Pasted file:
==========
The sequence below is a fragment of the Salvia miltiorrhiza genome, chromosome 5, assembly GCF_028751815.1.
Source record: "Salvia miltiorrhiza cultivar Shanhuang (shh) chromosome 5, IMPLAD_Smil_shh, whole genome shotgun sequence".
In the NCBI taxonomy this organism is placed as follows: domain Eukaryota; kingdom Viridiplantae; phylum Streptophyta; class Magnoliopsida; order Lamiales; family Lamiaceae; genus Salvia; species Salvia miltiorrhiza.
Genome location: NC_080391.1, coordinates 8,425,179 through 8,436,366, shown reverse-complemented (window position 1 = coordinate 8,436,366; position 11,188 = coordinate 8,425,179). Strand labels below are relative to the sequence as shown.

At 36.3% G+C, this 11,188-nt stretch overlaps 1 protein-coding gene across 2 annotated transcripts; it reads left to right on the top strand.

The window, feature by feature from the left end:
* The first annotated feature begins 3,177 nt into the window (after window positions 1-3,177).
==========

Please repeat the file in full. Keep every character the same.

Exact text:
The sequence below is a fragment of the Salvia miltiorrhiza genome, chromosome 5, assembly GCF_028751815.1.
Source record: "Salvia miltiorrhiza cultivar Shanhuang (shh) chromosome 5, IMPLAD_Smil_shh, whole genome shotgun sequence".
In the NCBI taxonomy this organism is placed as follows: domain Eukaryota; kingdom Viridiplantae; phylum Streptophyta; class Magnoliopsida; order Lamiales; family Lamiaceae; genus Salvia; species Salvia miltiorrhiza.
Genome location: NC_080391.1, coordinates 8,425,179 through 8,436,366, shown reverse-complemented (window position 1 = coordinate 8,436,366; position 11,188 = coordinate 8,425,179). Strand labels below are relative to the sequence as shown.

At 36.3% G+C, this 11,188-nt stretch overlaps 1 protein-coding gene across 2 annotated transcripts; it reads left to right on the top strand.

The window, feature by feature from the left end:
* The first annotated feature begins 3,177 nt into the window (after window positions 1-3,177).